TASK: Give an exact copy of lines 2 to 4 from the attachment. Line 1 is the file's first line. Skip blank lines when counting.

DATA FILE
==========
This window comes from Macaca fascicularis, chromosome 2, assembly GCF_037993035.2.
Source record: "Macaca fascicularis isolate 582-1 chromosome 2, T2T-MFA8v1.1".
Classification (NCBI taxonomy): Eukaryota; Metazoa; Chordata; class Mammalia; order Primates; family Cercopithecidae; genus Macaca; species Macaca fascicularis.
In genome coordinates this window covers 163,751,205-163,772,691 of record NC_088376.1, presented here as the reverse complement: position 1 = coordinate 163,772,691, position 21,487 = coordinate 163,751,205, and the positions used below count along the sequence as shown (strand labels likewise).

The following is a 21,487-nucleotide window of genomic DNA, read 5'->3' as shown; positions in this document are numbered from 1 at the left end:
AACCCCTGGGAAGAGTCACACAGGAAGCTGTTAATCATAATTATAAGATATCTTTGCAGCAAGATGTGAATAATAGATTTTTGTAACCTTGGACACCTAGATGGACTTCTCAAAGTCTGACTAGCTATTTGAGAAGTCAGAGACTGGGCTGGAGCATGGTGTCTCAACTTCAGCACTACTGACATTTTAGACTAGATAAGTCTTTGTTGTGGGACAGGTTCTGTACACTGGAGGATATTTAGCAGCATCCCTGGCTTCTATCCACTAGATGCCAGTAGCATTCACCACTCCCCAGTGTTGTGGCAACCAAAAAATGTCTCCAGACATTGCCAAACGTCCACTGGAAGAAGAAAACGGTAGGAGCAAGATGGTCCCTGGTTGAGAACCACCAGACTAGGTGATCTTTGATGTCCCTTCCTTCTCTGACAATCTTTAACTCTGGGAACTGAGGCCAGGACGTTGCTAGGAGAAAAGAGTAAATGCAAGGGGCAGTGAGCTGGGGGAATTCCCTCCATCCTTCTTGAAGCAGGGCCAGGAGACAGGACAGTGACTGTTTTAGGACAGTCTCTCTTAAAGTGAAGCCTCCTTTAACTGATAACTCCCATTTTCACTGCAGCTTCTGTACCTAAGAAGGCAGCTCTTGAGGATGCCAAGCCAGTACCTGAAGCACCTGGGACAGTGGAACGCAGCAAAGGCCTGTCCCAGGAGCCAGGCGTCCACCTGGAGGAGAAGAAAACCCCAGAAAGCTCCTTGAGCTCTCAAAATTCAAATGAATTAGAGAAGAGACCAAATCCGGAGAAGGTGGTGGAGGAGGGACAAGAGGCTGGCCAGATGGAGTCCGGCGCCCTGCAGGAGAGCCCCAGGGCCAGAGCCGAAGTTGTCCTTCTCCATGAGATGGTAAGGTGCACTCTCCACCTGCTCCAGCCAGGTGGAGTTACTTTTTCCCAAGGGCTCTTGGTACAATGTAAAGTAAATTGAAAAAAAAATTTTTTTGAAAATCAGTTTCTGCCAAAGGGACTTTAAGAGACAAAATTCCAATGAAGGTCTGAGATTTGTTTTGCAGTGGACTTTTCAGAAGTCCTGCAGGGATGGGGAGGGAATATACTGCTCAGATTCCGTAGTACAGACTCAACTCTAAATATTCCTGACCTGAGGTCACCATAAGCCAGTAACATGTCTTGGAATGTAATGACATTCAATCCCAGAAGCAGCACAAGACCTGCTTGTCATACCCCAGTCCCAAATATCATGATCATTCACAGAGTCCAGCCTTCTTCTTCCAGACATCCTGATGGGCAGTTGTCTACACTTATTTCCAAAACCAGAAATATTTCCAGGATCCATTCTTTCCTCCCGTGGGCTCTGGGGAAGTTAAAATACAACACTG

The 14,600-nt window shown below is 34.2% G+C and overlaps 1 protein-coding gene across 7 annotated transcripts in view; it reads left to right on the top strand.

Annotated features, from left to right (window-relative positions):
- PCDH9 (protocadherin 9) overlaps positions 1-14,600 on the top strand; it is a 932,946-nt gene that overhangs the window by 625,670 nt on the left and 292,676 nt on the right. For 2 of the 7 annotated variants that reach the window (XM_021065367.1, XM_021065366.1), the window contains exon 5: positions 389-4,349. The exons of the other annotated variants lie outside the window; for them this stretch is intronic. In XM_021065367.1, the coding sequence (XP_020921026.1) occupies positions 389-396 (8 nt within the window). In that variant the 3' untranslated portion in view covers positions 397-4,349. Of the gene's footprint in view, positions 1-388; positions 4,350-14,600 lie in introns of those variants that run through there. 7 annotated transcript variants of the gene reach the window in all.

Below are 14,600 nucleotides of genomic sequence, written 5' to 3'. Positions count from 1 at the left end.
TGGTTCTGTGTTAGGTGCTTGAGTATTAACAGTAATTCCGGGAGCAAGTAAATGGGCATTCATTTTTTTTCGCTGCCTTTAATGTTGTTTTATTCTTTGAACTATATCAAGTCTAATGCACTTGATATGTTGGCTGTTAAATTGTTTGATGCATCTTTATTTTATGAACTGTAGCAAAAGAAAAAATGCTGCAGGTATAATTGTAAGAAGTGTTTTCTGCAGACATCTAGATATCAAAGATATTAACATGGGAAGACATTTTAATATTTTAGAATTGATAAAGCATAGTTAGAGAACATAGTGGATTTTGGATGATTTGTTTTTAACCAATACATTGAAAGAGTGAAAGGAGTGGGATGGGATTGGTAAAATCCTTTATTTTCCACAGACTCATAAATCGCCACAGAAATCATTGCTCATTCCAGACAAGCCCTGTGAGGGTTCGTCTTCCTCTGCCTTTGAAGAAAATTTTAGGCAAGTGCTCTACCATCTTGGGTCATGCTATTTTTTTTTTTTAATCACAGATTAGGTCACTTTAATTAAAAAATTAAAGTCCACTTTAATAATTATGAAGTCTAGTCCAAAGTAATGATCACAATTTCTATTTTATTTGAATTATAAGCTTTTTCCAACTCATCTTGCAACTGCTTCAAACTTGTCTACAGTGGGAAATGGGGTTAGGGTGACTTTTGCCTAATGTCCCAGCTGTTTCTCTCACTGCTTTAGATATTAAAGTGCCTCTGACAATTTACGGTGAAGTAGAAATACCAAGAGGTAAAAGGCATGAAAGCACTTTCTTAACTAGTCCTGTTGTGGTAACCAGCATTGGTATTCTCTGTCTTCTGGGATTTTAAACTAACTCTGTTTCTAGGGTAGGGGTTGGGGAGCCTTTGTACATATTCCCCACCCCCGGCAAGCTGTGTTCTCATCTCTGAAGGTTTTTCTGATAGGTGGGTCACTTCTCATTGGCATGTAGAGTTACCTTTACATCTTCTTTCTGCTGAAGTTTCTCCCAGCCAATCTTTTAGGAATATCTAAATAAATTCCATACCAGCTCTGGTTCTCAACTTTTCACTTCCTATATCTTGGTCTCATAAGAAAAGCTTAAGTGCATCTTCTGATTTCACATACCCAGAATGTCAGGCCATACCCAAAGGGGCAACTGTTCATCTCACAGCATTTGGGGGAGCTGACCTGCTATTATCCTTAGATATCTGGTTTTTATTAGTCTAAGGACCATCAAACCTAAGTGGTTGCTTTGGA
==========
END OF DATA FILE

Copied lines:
Source record: "Macaca fascicularis isolate 582-1 chromosome 2, T2T-MFA8v1.1".
Classification (NCBI taxonomy): Eukaryota; Metazoa; Chordata; class Mammalia; order Primates; family Cercopithecidae; genus Macaca; species Macaca fascicularis.
In genome coordinates this window covers 163,751,205-163,772,691 of record NC_088376.1, presented here as the reverse complement: position 1 = coordinate 163,772,691, position 21,487 = coordinate 163,751,205, and the positions used below count along the sequence as shown (strand labels likewise).